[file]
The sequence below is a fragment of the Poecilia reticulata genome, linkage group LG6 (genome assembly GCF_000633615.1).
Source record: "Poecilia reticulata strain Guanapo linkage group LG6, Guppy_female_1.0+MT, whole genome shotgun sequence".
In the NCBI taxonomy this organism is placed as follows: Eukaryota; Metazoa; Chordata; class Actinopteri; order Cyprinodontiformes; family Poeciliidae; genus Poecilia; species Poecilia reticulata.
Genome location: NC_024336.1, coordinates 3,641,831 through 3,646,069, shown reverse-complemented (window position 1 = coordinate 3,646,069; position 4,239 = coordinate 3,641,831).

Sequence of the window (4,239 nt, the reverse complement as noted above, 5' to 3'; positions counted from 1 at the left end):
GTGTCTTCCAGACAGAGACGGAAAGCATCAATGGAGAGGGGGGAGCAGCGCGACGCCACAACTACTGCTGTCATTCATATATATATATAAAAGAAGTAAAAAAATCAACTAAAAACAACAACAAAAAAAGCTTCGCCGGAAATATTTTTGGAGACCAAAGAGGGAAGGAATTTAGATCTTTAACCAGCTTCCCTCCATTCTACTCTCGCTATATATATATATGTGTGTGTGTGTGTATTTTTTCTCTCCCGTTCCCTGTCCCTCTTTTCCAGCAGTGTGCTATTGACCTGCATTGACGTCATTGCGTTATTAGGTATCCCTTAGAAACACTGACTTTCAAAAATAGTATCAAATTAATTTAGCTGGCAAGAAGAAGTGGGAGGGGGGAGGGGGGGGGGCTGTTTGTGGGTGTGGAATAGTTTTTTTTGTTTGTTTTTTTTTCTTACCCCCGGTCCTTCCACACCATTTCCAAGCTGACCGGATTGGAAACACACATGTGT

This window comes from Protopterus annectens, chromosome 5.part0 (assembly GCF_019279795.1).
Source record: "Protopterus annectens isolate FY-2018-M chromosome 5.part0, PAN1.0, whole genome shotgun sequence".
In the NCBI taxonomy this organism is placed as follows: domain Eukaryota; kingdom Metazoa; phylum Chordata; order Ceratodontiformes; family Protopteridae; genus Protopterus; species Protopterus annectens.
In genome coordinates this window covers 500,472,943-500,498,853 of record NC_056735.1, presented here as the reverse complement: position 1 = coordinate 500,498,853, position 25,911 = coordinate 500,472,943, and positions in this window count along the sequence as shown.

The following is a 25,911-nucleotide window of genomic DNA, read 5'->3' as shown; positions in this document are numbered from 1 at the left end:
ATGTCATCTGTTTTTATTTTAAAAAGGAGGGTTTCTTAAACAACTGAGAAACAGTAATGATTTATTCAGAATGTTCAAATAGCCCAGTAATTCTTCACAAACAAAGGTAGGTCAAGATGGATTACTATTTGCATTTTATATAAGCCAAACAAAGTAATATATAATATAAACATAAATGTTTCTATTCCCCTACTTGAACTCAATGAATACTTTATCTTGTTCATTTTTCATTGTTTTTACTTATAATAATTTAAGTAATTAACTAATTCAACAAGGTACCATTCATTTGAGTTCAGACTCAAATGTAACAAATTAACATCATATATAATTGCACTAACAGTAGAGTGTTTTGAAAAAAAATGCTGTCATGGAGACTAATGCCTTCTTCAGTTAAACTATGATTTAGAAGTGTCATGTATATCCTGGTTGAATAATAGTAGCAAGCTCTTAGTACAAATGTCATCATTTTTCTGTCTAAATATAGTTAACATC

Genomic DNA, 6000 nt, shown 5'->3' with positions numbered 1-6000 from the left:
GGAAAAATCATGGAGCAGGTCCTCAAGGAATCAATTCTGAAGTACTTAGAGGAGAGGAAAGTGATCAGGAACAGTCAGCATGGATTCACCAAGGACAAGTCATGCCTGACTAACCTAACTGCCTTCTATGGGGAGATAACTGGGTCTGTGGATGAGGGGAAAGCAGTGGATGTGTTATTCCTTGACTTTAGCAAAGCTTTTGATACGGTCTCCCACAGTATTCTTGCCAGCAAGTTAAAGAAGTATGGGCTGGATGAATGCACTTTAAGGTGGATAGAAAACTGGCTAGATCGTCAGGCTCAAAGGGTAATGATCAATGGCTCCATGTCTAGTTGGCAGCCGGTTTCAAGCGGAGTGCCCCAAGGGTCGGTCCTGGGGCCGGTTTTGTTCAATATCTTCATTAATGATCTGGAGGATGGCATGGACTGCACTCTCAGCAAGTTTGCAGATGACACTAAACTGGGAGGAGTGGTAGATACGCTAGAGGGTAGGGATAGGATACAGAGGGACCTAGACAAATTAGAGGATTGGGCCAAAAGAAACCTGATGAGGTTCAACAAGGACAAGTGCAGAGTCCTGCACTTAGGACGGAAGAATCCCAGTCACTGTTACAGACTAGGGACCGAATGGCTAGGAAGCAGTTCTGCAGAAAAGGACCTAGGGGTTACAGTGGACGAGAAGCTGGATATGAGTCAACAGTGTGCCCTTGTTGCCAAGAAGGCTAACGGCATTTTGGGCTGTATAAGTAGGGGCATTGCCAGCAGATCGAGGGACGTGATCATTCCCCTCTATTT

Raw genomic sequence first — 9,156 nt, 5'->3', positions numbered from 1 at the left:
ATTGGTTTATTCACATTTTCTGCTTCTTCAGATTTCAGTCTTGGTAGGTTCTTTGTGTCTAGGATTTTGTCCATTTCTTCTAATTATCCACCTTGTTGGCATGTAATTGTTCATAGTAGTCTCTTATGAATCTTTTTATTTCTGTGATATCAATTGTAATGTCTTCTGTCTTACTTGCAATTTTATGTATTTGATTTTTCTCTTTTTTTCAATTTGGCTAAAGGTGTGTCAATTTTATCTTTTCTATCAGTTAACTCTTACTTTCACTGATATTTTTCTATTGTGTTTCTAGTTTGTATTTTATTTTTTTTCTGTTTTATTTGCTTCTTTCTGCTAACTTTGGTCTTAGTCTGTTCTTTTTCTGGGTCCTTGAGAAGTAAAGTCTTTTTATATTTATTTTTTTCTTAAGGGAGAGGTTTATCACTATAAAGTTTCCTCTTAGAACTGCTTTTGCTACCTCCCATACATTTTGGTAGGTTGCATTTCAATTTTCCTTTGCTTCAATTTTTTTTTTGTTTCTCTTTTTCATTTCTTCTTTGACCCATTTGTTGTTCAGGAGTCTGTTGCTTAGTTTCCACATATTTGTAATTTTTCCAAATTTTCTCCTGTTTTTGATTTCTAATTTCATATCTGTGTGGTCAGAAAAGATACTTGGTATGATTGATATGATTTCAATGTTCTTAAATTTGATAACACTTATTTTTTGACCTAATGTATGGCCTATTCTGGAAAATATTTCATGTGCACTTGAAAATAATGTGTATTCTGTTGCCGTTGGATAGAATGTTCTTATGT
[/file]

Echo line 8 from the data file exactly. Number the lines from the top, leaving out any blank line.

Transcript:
Source record: "Protopterus annectens isolate FY-2018-M chromosome 5.part0, PAN1.0, whole genome shotgun sequence".